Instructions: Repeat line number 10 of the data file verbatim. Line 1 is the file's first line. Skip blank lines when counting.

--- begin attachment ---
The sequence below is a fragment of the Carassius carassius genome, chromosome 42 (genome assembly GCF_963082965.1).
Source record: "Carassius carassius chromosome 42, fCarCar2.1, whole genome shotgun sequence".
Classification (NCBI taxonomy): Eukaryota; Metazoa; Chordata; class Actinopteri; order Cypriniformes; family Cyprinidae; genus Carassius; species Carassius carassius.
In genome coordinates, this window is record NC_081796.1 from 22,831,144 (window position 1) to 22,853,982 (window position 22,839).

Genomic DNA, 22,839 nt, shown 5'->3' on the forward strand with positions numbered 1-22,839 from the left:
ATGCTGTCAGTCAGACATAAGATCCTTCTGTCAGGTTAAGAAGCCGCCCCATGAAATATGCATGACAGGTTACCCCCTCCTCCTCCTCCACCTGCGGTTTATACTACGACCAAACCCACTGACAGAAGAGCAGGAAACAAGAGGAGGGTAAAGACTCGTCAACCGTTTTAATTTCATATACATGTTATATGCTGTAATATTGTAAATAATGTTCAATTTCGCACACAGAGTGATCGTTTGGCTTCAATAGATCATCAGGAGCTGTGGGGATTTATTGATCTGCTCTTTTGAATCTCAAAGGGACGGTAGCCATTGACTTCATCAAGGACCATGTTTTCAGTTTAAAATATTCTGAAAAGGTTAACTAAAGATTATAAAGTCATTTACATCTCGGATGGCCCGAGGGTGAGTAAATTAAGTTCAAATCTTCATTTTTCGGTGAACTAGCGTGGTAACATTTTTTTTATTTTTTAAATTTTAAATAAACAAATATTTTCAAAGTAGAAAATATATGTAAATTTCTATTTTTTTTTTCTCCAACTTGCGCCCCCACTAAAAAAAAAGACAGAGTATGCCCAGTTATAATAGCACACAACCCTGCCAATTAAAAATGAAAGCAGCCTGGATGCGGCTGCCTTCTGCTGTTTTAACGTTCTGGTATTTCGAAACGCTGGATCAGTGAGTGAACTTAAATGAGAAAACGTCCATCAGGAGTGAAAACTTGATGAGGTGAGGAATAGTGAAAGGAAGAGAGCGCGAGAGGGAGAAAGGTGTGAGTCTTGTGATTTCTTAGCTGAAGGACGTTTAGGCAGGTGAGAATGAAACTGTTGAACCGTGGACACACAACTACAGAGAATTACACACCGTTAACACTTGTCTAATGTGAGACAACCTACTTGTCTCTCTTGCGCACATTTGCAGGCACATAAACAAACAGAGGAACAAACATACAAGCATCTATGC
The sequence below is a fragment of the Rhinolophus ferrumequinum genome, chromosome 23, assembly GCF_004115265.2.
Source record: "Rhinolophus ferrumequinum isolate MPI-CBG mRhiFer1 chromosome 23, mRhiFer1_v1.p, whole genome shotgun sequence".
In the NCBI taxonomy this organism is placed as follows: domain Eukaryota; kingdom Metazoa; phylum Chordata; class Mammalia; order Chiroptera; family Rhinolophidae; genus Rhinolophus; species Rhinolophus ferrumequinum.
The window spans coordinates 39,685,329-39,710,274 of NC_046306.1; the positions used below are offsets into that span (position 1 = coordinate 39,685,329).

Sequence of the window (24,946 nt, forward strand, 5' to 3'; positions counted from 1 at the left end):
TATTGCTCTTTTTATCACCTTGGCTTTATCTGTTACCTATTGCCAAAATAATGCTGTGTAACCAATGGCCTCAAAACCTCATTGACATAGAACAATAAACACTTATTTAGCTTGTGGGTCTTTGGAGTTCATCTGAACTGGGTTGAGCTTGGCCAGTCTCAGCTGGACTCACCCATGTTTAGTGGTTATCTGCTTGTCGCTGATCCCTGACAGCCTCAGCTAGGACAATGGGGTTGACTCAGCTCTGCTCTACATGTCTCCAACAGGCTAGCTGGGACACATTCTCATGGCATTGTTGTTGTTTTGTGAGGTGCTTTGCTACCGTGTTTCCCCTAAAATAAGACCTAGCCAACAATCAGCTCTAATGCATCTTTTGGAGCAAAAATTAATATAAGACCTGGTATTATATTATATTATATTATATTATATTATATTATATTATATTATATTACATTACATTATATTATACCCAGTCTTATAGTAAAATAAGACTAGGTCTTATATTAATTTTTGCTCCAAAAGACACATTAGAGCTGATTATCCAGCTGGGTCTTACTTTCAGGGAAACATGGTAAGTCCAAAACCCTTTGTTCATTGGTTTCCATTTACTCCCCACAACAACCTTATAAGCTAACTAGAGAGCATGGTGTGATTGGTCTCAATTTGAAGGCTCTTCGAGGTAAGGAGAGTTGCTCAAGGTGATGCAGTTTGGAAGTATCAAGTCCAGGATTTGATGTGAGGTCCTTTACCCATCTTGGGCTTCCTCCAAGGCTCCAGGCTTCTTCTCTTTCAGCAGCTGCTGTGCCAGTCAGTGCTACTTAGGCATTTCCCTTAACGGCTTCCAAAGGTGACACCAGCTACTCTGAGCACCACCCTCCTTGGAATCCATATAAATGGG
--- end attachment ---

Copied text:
The window spans coordinates 39,685,329-39,710,274 of NC_046306.1; the positions used below are offsets into that span (position 1 = coordinate 39,685,329).